Talking Points

Talking Points

Mass. moves forward on clean-energy contracts

One of the bidders for the state’s offshore wind project south of Martha’s Vineyard also worked on the Block Island Wind Farm (above).
Kayana Szymczak/New York Times/File 2016
One of the bidders for the state’s offshore wind project south of Martha’s Vineyard also worked on the Block Island Wind Farm (above).

Welcome to the state’s high-stakes Energy Games.

We’ll soon learn who won Round 1 — a veritable free-for-all to deliver various forms of “clean energy” to the Massachusetts masses. Hydro-Quebec, with its vast supplies of Canadian hydropower, could be the one to beat. It teamed up with a few power-line partners, to hedge its bets.

The second round begins Wednesday. This one is all about offshore wind.

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Both competitions were sparked by a state law mandating that three big utilities — National Grid, Eversource, and Unitil — buy large amounts of clean energy.

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The prize for Round 2: the first in a series of contracts to build 1,600 megawatts of wind power south of Martha’s Vineyard.

The bidders have long been known: Deepwater Wind, backed by hedge fund firm D.E. Shaw; Bay State Wind, a partnership between Eversource and Orsted (formerly Dong); and Vineyard Wind, owned by Iberdrola and Copenhagen Infrastructure Partners.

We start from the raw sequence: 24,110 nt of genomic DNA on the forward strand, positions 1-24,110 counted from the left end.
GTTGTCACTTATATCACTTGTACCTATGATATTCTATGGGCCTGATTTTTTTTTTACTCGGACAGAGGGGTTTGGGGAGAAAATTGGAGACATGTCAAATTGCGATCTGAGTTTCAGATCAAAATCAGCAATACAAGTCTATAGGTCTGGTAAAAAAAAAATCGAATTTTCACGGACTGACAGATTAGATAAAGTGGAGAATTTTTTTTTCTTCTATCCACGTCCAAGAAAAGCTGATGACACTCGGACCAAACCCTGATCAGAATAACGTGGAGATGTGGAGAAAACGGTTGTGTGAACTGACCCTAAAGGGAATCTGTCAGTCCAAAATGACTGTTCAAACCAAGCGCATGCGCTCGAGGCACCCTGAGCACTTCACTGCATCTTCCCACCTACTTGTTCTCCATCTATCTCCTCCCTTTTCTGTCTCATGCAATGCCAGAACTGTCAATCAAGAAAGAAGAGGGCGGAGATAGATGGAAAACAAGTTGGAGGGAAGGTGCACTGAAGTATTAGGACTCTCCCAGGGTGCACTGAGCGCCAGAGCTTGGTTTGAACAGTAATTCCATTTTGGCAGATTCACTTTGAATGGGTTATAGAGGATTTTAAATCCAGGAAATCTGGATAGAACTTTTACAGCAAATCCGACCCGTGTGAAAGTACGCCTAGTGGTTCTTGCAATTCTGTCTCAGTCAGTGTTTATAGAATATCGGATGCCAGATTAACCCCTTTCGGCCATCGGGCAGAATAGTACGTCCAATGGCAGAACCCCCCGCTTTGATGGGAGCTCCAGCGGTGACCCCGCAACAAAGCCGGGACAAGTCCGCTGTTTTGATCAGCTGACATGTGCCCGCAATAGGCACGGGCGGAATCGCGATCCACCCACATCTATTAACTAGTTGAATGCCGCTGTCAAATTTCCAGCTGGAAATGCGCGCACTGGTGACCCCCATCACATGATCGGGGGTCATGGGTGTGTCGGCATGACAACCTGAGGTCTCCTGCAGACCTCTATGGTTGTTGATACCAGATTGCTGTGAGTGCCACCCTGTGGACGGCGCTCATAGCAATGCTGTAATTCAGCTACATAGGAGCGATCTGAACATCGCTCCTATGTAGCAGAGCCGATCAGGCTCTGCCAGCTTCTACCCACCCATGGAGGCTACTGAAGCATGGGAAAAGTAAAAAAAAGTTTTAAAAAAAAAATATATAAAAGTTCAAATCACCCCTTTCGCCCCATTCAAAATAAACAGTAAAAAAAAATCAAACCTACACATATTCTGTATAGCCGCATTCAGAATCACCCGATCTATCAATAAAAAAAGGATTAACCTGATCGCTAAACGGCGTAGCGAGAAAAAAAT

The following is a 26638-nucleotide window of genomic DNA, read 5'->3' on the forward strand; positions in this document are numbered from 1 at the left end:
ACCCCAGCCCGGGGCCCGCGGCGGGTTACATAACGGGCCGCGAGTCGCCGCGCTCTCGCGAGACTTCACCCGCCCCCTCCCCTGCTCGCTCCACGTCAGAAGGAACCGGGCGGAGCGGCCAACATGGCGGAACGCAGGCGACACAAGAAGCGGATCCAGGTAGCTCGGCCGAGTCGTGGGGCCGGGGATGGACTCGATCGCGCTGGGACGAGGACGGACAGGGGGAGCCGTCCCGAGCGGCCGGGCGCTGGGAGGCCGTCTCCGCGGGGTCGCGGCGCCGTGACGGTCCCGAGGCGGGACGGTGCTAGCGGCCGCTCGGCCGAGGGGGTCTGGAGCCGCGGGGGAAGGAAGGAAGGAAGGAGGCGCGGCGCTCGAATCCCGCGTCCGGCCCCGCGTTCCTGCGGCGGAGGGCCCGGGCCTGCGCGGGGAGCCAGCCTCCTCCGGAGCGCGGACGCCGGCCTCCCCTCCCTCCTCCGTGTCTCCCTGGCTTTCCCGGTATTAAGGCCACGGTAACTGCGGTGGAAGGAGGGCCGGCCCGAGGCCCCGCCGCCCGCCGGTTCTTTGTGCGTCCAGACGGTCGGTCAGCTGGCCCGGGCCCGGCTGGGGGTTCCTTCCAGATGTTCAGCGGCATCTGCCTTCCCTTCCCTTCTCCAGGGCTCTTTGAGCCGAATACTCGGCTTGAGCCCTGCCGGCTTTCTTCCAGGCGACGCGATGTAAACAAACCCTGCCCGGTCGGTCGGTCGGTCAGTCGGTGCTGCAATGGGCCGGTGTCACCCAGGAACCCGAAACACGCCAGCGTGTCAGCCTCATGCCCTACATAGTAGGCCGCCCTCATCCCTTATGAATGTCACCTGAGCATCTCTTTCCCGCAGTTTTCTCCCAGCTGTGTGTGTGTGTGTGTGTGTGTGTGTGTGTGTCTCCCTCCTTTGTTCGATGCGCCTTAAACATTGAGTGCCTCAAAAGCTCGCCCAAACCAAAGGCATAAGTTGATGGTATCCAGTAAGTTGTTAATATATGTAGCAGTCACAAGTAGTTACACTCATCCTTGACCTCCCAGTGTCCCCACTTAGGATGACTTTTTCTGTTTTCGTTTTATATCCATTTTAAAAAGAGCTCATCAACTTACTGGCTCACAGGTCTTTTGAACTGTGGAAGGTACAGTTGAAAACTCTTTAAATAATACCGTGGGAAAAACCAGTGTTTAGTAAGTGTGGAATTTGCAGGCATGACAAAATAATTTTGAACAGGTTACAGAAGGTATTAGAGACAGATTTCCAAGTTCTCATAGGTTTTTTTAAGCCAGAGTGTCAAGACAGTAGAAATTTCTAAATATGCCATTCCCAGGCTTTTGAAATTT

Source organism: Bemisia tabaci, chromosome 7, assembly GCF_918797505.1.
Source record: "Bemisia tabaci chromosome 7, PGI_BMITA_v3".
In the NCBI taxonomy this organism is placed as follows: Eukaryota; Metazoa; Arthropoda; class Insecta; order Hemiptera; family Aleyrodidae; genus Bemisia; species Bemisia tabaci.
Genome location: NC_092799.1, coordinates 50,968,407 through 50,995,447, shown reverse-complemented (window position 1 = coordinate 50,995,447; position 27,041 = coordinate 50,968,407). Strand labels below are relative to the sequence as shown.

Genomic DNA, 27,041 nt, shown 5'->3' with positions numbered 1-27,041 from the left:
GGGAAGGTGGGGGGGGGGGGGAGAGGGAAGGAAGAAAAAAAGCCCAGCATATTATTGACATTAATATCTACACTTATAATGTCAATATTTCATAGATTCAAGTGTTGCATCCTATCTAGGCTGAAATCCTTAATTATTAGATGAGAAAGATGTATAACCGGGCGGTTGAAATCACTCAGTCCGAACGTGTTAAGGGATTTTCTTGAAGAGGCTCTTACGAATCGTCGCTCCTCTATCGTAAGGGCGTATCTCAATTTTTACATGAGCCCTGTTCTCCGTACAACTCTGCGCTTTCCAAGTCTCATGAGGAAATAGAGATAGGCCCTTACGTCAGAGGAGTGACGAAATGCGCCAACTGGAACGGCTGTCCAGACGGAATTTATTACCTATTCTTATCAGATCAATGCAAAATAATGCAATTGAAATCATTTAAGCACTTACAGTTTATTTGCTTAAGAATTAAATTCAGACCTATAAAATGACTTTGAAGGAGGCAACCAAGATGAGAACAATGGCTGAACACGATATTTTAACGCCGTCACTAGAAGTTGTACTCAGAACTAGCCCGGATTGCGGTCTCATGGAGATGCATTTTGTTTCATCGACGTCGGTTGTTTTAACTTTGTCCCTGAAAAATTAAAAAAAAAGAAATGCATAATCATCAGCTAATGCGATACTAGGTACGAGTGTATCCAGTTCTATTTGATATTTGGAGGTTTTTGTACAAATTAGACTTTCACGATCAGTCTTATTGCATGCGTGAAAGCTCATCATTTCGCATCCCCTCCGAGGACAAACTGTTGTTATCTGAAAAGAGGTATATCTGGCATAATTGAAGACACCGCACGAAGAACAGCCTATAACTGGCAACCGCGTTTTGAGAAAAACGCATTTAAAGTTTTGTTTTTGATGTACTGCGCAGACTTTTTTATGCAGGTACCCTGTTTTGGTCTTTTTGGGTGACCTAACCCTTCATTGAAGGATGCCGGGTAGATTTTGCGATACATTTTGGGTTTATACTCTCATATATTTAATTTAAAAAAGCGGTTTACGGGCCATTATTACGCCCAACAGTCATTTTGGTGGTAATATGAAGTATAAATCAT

The costs to ratepayers will probably be the biggest deciding factor; those details are not yet public.

All three submitted bids to supply 400 megawatts, enough to power more than 200,000 homes. Deepwater, which favors a more incremental approach, also submitted a 200-megawatt bid. The Bay State and Vineyard teams submitted 800-megawatt options.

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Orsted has the most experience, as Europe’s leading offshore wind developer. But Deepwater was the first to build in the United States, next door in Rhode Island. And Vineyard Wind says it’s furthest along, possibly able to start construction in 2019.

The now-dead Cape Wind was supposed to be the country’s first offshore wind farm. While other states are gearing up, this new competition could still make Massachusetts an offshore wind leader.

Jon Chesto can be reached at jon.chesto@globe.com and on Twitter @jonchesto.